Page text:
Ron Howard’s straightforward, lionizing documentary on the virtuoso Italian tenor who died in 2007 of pancreatic cancer is most precious for his musical genius throughout many a concert hall and opera house as he rang the ears of so many with his high C’s.
Pavarotti may not really probe very deeply when it comes to the man behind the voice, drama, and legend, but you see how he was like a rock star especially in the latter half of his career, arguably one of the most beloved figures of the 20th Century. From Paul Crowder’s efficient editing Luciano can be larger than life, yet also on the verge of tears when portraying a clown. Stills of a wondrous, flawed individual often hirsute, sometimes not would indicate an extroverted, affectionate presence.
The acclaimed auteur of Apollo 13, A Beautiful Mind, Frost/Nixon, and the fine documentary The Beatles: Eight Days A Week works well with his scribe and contributors to dole out interesting archival material and notable visits/interviews his two wives, including Adua Veroni, his producer, and his manager, not to mention pundits. A boat ride with his posse to the “middle of nowhere” on the Amazon to a Brazilian venue is a captivating opening instead of what would likely be a more major metropolitan setting.
Yes, the movement is apace for the many performances of an amazing artist whose sold in the vicinity of one hundred million albums with a little background going into the talking heads helpful. There are words from his rivals Placido Domingo and Jose Carreras who would unite with Pavarotti on stage as ‘The Three Tenors.’ His numerous charities especially included Bosnian children afflicted by war as a sequence depicts Sarajevo being bombed.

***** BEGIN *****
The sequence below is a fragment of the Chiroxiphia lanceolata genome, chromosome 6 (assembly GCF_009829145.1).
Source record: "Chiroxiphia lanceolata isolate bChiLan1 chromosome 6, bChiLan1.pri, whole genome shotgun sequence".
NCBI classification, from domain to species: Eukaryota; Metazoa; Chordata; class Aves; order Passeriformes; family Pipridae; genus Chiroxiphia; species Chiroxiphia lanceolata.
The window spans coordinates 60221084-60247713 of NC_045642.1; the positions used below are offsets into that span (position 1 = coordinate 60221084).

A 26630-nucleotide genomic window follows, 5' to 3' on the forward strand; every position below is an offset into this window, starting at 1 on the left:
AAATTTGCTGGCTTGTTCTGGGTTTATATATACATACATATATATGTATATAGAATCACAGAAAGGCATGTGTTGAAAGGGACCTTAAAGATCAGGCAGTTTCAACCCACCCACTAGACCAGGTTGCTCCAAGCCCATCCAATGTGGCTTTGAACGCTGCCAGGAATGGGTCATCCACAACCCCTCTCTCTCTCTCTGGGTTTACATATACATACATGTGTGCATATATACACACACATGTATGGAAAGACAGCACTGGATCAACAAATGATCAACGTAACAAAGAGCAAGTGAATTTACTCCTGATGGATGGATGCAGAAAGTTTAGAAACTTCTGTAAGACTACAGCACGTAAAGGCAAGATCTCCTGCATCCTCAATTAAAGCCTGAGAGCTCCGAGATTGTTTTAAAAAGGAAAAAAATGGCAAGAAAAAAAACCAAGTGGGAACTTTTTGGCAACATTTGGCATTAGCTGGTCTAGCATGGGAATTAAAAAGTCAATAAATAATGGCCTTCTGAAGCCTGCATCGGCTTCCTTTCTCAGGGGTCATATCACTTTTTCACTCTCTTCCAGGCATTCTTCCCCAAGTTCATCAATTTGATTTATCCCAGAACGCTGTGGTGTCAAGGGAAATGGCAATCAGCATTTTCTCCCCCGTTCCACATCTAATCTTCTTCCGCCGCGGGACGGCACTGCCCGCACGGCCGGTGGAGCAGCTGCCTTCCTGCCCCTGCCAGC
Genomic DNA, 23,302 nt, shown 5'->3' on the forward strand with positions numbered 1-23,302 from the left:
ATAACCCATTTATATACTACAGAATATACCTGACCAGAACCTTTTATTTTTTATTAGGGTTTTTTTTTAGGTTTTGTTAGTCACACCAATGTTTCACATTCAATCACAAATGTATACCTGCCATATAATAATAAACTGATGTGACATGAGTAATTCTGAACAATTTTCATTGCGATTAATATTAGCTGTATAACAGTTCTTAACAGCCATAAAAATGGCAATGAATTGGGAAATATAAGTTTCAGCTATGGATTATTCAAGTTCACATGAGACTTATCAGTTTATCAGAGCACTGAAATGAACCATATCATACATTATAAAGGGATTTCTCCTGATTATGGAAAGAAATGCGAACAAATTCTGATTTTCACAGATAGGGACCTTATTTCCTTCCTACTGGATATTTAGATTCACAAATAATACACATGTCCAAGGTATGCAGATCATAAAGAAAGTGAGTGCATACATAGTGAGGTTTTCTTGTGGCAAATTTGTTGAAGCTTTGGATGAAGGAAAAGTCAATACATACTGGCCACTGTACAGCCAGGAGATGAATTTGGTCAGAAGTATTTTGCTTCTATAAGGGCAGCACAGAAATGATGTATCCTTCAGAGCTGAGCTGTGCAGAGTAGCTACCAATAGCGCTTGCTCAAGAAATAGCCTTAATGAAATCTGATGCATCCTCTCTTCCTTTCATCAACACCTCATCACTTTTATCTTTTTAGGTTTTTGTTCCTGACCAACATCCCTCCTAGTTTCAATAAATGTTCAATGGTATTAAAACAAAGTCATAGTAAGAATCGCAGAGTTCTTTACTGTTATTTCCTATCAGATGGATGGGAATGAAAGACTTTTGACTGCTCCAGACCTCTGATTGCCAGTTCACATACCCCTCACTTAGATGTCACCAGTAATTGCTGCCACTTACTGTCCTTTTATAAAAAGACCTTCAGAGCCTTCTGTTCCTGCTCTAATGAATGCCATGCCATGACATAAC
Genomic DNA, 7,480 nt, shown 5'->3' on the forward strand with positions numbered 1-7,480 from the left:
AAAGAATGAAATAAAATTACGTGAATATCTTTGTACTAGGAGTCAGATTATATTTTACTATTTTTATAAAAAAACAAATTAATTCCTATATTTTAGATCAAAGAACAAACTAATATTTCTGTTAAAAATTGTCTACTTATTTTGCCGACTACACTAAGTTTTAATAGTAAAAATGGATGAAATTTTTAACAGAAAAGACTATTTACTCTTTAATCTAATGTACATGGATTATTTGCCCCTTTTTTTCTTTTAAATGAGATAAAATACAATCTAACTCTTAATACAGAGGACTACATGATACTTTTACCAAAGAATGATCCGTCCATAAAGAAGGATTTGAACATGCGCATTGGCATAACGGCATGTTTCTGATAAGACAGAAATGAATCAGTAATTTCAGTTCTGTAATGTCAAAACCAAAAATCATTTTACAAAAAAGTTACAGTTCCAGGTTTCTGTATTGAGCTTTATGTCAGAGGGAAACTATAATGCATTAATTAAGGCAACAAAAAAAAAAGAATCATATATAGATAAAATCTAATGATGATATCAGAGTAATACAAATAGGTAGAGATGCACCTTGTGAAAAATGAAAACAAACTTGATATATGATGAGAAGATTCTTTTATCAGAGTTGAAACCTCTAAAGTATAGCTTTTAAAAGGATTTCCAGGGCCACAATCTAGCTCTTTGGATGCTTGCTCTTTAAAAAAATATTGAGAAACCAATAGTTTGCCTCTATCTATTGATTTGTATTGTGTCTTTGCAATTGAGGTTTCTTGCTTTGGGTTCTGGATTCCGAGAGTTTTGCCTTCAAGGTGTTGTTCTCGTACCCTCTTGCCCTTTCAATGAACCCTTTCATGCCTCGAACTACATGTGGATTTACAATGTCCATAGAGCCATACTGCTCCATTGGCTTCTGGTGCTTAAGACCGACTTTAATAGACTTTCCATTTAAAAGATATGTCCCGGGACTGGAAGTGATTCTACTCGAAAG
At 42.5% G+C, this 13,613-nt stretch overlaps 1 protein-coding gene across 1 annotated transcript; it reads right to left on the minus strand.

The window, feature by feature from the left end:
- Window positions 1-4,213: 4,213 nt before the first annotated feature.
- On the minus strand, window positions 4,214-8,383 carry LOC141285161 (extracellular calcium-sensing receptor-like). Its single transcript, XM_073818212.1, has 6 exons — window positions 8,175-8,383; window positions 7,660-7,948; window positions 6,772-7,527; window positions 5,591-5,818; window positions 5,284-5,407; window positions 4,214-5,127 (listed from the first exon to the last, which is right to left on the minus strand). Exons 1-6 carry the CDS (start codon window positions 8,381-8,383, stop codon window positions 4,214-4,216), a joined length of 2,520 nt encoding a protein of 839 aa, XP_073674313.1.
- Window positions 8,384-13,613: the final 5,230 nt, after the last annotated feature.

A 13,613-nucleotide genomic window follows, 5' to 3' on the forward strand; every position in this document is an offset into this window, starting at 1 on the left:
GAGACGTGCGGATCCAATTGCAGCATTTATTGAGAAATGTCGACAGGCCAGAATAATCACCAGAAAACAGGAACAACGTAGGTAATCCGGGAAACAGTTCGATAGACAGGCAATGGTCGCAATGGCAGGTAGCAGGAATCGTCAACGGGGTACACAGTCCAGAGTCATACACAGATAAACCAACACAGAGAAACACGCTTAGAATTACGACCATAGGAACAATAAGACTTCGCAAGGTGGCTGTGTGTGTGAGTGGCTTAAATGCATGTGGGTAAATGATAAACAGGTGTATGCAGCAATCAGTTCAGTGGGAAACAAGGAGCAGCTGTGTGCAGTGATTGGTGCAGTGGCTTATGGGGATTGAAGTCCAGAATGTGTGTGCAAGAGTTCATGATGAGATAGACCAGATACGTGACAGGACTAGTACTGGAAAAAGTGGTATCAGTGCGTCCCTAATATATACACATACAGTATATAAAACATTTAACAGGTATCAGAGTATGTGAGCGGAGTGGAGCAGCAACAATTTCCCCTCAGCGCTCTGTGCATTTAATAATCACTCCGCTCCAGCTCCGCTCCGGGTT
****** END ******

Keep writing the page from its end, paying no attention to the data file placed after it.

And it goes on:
His pearly whites were on display when being around such luminaries like Princess Diana who didn’t have a great hair day during a downpour when spectators closed their umbrellas providing a better sightline. Cajoling Irish rock star Bono also provides for some amusing banter in a way that exudes his fondness for so many. Daughters Cristina, Giuliania, and Lorenza can attest to the fact their father wasn’t a wonderful family man to them and their mother based on his lifestyle when touring was a big part of his life and would find solace with someone nearly thirty-five years his junior after a dalliance with a soprano singer.
Even though Pavarotti isn’t as involving as it should be, Howard knows how to embrace intimate moments from arias to love and tenderness over time to show the man who would have a big belly had a heart to match it creating momentous, operatic occasions for multitudes from his passion for stalwarts like Puccini and Verdi. It all must look and feel primitive to a millennial group. But, even if they glimpsed a highlight or two from a contract provider perhaps they might notice a little sublime aura that was powerfully absorbing to numerous orchestra conductors